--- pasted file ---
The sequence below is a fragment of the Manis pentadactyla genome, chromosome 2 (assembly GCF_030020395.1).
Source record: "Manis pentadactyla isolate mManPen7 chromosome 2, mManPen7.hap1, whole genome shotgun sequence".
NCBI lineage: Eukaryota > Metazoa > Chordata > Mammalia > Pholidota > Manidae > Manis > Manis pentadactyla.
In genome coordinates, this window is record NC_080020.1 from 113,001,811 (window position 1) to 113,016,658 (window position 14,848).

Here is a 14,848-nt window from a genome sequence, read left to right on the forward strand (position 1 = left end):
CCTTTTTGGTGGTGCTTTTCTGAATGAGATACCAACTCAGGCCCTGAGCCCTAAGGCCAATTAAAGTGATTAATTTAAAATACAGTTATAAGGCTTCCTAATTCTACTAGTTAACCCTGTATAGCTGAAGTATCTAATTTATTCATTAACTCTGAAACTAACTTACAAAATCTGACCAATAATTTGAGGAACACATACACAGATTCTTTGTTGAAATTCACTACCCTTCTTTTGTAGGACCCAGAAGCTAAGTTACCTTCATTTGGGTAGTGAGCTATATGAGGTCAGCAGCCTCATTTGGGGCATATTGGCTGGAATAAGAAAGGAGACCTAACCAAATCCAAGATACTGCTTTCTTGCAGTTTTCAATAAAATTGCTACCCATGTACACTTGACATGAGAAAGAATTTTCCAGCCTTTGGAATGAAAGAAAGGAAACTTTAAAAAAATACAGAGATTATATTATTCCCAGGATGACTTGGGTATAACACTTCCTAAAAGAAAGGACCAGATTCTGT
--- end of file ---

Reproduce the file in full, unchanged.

The sequence below is a fragment of the Manis pentadactyla genome, chromosome 2 (assembly GCF_030020395.1).
Source record: "Manis pentadactyla isolate mManPen7 chromosome 2, mManPen7.hap1, whole genome shotgun sequence".
NCBI lineage: Eukaryota > Metazoa > Chordata > Mammalia > Pholidota > Manidae > Manis > Manis pentadactyla.
In genome coordinates, this window is record NC_080020.1 from 113,001,811 (window position 1) to 113,016,658 (window position 14,848).

Here is a 14,848-nt window from a genome sequence, read left to right on the forward strand (position 1 = left end):
CCTTTTTGGTGGTGCTTTTCTGAATGAGATACCAACTCAGGCCCTGAGCCCTAAGGCCAATTAAAGTGATTAATTTAAAATACAGTTATAAGGCTTCCTAATTCTACTAGTTAACCCTGTATAGCTGAAGTATCTAATTTATTCATTAACTCTGAAACTAACTTACAAAATCTGACCAATAATTTGAGGAACACATACACAGATTCTTTGTTGAAATTCACTACCCTTCTTTTGTAGGACCCAGAAGCTAAGTTACCTTCATTTGGGTAGTGAGCTATATGAGGTCAGCAGCCTCATTTGGGGCATATTGGCTGGAATAAGAAAGGAGACCTAACCAAATCCAAGATACTGCTTTCTTGCAGTTTTCAATAAAATTGCTACCCATGTACACTTGACATGAGAAAGAATTTTCCAGCCTTTGGAATGAAAGAAAGGAAACTTTAAAAAAATACAGAGATTATATTATTCCCAGGATGACTTGGGTATAACACTTCCTAAAAGAAAGGACCAGATTCTGT